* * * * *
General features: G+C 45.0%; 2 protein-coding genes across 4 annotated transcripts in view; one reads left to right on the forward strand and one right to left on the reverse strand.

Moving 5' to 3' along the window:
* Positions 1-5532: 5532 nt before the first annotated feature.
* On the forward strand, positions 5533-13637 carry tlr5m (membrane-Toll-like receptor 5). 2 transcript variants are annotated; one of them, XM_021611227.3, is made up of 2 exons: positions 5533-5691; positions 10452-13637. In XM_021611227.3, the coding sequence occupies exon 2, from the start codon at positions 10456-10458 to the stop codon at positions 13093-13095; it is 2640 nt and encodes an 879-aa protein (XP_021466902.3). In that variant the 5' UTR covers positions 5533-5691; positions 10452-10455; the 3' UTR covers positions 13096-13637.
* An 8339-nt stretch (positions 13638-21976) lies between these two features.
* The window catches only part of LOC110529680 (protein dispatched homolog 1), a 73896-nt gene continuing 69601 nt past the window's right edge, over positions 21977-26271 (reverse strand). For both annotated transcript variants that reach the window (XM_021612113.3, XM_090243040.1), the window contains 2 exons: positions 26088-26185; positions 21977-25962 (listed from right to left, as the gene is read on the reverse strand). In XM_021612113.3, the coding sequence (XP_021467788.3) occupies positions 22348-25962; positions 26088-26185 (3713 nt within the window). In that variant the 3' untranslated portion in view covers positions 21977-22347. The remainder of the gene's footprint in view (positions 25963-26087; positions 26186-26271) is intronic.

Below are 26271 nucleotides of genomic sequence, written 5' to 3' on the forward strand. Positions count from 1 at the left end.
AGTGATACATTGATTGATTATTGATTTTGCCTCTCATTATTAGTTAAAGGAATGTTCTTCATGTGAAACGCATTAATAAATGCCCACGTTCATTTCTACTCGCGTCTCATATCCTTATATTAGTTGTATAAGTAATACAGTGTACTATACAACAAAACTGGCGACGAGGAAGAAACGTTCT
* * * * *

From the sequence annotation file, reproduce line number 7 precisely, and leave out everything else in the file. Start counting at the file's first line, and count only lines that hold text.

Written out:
Below are 26271 nucleotides of genomic sequence, written 5' to 3' on the forward strand. Positions count from 1 at the left end.